What sets Sunset apart is that it actively works to support the liver to breakdown acetaldehyde faster, so the toxic chemical isn't left in your system to cause problems. While it may be tempting to mask alcohol flushing symptoms with antihistamines, it's important to remember about acetaldehyde and its impact on the body.
Many users reported that their flushing symptoms are decreased and they actually feel much better the next day. Because of Sunset's ingredients, it can also reduce hangover symptoms so you can get back to normal life a lot quicker.
Of course, not everyone experiences perfect results and some report that while their migraines from alcohol have stopped with Sunset, they still experience some level of facial flushing.
How does alcohol flushing impact your life?
The biggest thing with Asian Flush is its impact on your daily life. Even if you want to avoid alcohol, it's becoming increasingly more difficult to do so. Alcohol has become such a central piece in life, from socialising, dating and networking, that it can be hard to ignore.
We really wanted to know how alcohol flushing directly impacts on your life. While the results are anonymous, and the responders answered the questions separately and privately, many of the answers were the same. It was incredible to see that while this condition isn't talked about often, many of those who suffer from Asian Flush feel the same way.
Some of the key reasons alcohol flushing impacts their life included things like:
- It's incredibly embarrassing and makes the individual self conscious and insecure
- Social anxiety gets worse and some individuals completely avoid social interactions when they know there will be alcohol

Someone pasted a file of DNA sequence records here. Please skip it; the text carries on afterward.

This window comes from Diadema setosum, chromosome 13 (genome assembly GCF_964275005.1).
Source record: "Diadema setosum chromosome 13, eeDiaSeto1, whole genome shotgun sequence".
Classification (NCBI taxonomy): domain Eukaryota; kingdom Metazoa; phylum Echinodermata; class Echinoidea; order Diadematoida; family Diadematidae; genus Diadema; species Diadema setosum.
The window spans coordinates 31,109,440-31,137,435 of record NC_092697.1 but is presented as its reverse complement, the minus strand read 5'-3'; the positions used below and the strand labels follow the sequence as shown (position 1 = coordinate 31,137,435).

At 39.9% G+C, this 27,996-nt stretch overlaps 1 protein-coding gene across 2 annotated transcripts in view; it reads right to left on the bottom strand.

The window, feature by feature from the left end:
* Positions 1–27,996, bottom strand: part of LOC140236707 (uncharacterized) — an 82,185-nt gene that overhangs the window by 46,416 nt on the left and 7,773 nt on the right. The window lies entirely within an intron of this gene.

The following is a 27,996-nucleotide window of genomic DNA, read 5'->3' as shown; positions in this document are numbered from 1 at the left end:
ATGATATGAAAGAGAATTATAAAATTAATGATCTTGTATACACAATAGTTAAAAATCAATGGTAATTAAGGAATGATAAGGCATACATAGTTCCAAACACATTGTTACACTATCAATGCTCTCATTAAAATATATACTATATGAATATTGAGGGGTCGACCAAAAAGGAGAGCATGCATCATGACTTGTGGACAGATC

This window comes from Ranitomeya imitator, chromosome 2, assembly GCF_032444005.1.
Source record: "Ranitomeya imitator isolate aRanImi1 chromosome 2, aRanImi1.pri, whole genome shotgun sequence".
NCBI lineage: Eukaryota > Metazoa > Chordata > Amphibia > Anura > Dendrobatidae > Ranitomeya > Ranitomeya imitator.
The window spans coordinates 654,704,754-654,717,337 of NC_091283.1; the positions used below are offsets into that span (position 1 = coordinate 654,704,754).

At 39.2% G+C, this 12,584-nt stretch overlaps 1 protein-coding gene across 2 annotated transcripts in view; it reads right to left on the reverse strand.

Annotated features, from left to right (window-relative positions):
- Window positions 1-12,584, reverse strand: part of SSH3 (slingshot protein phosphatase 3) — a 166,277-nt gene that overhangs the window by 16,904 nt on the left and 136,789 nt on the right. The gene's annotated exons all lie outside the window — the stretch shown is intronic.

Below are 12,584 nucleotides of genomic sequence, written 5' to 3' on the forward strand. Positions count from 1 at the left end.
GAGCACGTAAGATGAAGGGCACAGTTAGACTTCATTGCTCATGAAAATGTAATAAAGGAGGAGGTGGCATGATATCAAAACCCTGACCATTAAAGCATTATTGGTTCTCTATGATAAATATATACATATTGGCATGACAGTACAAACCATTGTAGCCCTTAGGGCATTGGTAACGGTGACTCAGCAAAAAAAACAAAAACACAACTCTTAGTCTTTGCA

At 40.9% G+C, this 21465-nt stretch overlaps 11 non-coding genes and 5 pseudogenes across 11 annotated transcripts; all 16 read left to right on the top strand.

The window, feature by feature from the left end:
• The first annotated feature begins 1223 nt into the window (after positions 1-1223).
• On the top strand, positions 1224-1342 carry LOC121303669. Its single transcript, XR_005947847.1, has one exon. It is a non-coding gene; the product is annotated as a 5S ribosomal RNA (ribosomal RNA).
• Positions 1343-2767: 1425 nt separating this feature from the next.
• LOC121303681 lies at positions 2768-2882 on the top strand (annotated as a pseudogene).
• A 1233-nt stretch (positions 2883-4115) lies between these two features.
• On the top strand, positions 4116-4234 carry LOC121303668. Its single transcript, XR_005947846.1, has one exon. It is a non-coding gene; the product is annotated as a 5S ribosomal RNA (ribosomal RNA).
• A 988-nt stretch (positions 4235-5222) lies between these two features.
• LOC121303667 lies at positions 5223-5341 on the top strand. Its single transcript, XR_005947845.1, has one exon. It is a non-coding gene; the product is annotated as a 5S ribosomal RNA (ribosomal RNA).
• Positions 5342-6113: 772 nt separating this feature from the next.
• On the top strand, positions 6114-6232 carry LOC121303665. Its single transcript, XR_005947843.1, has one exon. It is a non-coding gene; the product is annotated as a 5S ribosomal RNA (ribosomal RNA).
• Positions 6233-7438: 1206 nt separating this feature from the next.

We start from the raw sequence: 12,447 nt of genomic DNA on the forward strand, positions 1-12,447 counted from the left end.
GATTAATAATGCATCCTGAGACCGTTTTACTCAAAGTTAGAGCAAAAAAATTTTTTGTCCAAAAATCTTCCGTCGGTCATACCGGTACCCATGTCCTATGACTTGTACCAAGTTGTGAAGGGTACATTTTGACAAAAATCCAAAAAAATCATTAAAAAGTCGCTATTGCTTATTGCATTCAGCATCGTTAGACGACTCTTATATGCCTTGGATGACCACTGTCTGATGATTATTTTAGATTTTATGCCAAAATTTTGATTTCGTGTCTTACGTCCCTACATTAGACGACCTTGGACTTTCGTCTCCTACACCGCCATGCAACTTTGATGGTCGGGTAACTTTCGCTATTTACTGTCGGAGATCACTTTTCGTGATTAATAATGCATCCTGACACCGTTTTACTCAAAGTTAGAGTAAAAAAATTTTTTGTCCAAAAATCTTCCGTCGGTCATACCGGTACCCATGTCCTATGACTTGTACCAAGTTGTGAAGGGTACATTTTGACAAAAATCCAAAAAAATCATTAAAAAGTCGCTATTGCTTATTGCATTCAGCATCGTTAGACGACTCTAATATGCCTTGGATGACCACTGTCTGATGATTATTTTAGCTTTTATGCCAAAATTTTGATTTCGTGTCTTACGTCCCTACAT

- Getting a bright red face is awkward, especially when you're around people you don't know (or who don't know what Asian Flush is)
- Many individuals with Asian Flush stop drinking entirely, or only drink around close friends to save themselves the embarrassment
- There's a lot of anxiety around situations where there may be alcohol such as first dates, making friends and work dinners. The visual symptoms of Asian Flush puts forward a bad first impression (like you've become far more drunk than you really are)
- Many reported that they feel left out from social gatherings because they don't want to drink. The symptoms of Asian Flush leave them feeling horrible and they can't fully enjoy themselves like others can
We can see that Asian Flush creates a very real negative impact on people's lives, and yet there is still so little publicity around this condition.
What's next for Asian Flush?
Unfortunately, there is no cure for Asian Flush. But perhaps by spreading awareness of this condition, we can make more progress on accessible and effective solutions. When more medicines or supplements specifically designed for Asian Flush are on the market, we will all benefit. Until a specific cure is found, Asian Flush sufferers will need to either find what works best for them, or reduce their alcohol consumption.
We also cannot forget the potential cancer risks and increased health concerns that accompany Asian Flush and alcohol consumption.
Those suffering from this condition are tired of feeling left out from socialising like others, and just want the same experiences as everyone else.
Even though this condition can sometimes be isolating (especially if your friends don't flush) it's encouraging to see that many with Asian Flush feel the same way about the condition. You're not dealing with this condition alone.